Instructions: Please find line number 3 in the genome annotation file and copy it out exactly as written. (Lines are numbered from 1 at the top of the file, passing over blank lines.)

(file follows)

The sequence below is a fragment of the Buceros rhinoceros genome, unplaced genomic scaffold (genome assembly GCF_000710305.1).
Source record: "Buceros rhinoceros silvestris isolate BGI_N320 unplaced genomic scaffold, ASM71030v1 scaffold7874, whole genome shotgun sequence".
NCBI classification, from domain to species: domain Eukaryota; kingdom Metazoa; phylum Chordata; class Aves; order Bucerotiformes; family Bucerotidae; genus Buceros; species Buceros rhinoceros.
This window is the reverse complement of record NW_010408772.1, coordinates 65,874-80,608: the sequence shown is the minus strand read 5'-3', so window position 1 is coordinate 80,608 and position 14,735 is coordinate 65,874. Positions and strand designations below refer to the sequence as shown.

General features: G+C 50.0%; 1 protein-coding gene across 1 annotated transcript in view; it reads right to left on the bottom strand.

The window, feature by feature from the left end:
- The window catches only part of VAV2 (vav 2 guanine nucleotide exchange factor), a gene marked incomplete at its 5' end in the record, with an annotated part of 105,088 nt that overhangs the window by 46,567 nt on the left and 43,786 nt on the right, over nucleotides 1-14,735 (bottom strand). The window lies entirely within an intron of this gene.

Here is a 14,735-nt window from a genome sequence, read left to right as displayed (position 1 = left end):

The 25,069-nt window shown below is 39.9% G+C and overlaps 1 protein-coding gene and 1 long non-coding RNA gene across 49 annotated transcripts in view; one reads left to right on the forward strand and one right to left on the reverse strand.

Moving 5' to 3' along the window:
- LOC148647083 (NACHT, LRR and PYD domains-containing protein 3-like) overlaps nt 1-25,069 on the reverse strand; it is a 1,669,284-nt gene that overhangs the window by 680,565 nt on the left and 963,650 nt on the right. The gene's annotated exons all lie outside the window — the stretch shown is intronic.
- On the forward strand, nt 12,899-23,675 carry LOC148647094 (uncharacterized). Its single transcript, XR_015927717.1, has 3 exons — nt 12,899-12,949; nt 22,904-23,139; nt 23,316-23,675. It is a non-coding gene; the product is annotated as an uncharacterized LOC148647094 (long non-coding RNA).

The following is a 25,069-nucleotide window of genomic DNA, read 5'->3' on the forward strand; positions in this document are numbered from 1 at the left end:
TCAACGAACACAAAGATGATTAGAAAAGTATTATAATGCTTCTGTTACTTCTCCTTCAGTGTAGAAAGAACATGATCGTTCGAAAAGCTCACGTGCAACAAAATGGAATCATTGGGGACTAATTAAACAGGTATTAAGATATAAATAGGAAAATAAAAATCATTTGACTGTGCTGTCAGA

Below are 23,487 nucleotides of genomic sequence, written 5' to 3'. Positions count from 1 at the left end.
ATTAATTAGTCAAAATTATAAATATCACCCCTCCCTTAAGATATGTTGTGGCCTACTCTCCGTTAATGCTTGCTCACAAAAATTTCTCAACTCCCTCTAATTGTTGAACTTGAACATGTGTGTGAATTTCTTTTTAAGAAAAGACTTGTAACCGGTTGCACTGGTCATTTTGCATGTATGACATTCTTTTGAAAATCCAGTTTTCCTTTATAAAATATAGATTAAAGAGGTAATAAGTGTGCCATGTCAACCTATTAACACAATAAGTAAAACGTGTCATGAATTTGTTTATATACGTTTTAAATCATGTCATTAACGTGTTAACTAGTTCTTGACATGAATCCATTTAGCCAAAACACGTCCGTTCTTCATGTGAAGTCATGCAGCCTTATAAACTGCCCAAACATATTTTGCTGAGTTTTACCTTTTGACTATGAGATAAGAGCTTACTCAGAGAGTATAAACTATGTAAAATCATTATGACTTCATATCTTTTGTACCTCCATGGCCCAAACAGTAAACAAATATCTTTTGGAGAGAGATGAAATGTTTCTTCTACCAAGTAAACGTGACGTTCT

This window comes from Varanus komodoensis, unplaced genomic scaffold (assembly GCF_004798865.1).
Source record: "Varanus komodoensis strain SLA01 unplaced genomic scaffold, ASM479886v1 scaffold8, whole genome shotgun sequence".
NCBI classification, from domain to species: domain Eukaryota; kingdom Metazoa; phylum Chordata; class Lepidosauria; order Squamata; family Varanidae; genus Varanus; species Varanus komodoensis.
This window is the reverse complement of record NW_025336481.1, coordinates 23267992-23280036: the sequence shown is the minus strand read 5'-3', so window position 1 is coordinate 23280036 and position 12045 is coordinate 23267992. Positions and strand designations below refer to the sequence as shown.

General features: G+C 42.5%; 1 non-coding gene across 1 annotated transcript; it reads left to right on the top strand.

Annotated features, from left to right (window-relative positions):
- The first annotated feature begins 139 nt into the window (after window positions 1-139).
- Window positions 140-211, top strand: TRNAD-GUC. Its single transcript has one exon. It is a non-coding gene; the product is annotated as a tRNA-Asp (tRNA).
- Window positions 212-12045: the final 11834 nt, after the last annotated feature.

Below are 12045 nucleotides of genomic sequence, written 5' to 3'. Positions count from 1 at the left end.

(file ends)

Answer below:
NCBI classification, from domain to species: domain Eukaryota; kingdom Metazoa; phylum Chordata; class Aves; order Bucerotiformes; family Bucerotidae; genus Buceros; species Buceros rhinoceros.